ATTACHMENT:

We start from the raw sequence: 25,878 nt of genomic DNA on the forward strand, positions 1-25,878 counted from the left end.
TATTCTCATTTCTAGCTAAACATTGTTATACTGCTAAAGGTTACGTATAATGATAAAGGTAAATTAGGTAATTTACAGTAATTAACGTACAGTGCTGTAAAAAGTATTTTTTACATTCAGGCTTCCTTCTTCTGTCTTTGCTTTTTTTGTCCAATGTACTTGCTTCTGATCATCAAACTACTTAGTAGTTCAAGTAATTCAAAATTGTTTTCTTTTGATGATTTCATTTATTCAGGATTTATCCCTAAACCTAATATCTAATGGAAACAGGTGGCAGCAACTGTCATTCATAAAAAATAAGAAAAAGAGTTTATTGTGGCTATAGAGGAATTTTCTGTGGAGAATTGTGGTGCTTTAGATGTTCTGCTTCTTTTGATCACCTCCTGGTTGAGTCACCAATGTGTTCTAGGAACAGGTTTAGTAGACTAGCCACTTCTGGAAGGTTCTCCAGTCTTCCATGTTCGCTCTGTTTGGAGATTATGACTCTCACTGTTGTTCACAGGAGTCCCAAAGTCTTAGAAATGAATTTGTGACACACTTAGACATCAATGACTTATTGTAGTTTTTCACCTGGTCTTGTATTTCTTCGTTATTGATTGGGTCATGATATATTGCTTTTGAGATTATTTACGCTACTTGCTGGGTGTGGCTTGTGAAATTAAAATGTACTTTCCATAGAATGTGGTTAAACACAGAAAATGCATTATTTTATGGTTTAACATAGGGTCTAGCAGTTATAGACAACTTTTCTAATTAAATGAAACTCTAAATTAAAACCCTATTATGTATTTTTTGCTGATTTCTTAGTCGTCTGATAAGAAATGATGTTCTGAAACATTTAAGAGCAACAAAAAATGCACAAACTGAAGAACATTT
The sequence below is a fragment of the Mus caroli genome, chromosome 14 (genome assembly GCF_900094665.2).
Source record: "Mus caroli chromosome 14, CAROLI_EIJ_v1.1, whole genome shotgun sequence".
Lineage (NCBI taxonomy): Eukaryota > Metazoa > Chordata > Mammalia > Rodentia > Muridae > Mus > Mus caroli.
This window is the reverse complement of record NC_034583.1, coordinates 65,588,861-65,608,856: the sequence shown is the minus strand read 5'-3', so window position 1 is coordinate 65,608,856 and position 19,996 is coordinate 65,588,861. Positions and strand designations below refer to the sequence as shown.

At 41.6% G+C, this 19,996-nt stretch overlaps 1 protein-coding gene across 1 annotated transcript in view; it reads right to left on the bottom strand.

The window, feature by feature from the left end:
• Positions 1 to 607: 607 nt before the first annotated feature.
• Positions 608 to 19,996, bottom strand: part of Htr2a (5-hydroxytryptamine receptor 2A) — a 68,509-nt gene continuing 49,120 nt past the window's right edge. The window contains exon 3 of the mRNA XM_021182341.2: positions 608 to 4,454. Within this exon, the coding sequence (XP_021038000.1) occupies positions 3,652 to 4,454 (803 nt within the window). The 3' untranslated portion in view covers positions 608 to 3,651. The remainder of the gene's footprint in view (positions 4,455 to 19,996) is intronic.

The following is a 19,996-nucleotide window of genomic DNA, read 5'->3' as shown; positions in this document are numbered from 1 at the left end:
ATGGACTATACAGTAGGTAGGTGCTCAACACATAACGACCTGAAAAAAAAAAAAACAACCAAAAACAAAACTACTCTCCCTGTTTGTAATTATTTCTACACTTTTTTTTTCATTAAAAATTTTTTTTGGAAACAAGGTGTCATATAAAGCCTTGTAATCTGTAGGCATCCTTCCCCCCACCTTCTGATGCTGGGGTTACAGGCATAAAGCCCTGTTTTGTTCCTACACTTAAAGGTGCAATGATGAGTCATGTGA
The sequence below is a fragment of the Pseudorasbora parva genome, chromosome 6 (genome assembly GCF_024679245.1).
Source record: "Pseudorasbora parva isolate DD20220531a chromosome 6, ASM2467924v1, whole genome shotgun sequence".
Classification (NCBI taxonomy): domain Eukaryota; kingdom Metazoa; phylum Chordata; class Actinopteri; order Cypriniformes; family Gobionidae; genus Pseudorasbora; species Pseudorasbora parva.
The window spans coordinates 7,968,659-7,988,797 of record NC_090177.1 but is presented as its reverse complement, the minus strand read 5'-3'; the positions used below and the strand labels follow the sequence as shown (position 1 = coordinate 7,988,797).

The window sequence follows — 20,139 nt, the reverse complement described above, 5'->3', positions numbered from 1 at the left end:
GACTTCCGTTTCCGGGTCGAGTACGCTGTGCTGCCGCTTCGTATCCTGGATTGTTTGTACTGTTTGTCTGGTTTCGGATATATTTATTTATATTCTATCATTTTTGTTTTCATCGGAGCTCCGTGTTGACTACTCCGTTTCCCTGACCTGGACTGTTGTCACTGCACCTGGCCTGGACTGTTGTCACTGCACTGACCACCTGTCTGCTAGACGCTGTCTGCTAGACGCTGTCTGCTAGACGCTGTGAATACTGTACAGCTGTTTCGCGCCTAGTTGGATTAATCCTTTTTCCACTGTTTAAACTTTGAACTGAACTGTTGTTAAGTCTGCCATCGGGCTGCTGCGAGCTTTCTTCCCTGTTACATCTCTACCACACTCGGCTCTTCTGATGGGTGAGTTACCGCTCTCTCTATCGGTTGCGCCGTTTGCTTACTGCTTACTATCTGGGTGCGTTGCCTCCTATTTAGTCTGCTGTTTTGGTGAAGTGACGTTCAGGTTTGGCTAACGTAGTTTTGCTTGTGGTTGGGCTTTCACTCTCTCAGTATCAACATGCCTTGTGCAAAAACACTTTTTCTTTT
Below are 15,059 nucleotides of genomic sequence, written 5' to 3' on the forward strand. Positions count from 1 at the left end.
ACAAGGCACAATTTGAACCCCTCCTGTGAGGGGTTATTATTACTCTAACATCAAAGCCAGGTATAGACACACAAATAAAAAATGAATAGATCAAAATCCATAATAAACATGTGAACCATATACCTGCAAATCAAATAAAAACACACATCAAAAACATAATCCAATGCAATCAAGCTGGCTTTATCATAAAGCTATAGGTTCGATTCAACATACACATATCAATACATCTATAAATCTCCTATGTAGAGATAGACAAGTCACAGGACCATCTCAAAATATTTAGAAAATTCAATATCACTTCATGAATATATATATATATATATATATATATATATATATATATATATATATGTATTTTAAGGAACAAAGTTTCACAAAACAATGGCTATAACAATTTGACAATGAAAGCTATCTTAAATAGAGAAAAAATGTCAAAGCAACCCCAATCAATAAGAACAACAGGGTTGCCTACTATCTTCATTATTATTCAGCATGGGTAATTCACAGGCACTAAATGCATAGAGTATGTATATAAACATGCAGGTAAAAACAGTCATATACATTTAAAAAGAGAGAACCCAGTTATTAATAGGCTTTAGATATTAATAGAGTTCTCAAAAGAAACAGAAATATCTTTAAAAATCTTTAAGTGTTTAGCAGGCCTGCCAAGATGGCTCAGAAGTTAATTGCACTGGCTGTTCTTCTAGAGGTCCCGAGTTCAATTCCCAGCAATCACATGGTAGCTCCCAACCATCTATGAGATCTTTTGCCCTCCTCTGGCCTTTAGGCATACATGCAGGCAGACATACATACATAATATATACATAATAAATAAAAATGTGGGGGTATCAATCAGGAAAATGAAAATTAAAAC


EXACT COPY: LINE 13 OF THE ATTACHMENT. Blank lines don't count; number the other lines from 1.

The sequence below is a fragment of the Pseudorasbora parva genome, chromosome 6 (genome assembly GCF_024679245.1).